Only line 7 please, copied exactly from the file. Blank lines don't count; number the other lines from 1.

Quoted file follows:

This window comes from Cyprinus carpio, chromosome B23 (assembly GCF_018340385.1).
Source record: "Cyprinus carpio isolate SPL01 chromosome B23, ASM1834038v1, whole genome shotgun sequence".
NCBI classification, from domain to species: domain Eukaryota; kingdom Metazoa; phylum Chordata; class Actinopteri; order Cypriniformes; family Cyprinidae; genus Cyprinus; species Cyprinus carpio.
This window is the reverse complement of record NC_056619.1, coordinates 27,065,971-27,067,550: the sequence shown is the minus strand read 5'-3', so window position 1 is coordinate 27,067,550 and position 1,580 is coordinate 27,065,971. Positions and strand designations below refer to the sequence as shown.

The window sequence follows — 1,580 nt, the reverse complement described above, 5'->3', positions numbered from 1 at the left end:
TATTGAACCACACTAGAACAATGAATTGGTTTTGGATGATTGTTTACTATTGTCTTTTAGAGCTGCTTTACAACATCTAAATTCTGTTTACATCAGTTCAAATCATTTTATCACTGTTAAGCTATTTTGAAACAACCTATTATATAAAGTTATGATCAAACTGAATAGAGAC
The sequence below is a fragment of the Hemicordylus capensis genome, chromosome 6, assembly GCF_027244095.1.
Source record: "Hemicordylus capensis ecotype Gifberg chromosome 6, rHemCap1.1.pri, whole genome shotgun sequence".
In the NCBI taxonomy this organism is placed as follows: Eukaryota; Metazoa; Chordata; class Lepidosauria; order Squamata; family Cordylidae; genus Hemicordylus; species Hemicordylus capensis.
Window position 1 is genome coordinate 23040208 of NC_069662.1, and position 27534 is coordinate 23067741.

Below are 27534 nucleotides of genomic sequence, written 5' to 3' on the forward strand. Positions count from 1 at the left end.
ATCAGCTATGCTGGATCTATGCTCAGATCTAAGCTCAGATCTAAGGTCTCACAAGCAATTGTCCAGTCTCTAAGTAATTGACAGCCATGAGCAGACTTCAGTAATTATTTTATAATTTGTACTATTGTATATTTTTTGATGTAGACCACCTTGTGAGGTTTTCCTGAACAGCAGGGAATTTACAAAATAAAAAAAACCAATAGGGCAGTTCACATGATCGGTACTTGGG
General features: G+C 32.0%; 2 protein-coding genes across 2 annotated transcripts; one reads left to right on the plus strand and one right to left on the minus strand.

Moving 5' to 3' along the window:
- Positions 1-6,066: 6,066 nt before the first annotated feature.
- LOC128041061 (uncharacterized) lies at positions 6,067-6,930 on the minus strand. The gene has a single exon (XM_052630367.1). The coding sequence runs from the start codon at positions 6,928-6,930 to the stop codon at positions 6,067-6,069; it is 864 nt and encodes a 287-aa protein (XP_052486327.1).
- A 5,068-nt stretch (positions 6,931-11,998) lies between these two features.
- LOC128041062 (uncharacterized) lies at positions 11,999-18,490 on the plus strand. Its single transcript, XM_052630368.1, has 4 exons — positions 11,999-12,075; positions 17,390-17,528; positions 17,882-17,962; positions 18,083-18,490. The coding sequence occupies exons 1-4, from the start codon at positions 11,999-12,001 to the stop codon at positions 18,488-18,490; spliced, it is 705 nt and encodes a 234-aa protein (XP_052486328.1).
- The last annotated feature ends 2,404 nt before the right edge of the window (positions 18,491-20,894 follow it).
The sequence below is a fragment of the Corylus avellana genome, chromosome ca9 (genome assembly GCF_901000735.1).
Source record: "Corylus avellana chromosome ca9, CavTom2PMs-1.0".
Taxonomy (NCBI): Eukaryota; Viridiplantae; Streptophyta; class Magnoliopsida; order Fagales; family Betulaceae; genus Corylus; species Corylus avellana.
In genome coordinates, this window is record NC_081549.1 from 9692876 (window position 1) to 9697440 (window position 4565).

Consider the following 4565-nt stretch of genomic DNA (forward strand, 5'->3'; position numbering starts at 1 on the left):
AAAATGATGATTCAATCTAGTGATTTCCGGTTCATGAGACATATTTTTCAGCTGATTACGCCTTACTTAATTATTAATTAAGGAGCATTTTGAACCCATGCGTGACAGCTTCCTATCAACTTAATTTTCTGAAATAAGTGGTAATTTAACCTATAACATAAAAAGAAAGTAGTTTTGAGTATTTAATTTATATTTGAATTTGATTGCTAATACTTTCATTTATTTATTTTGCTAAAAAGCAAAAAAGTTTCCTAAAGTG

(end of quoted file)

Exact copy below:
The sequence below is a fragment of the Hemicordylus capensis genome, chromosome 6, assembly GCF_027244095.1.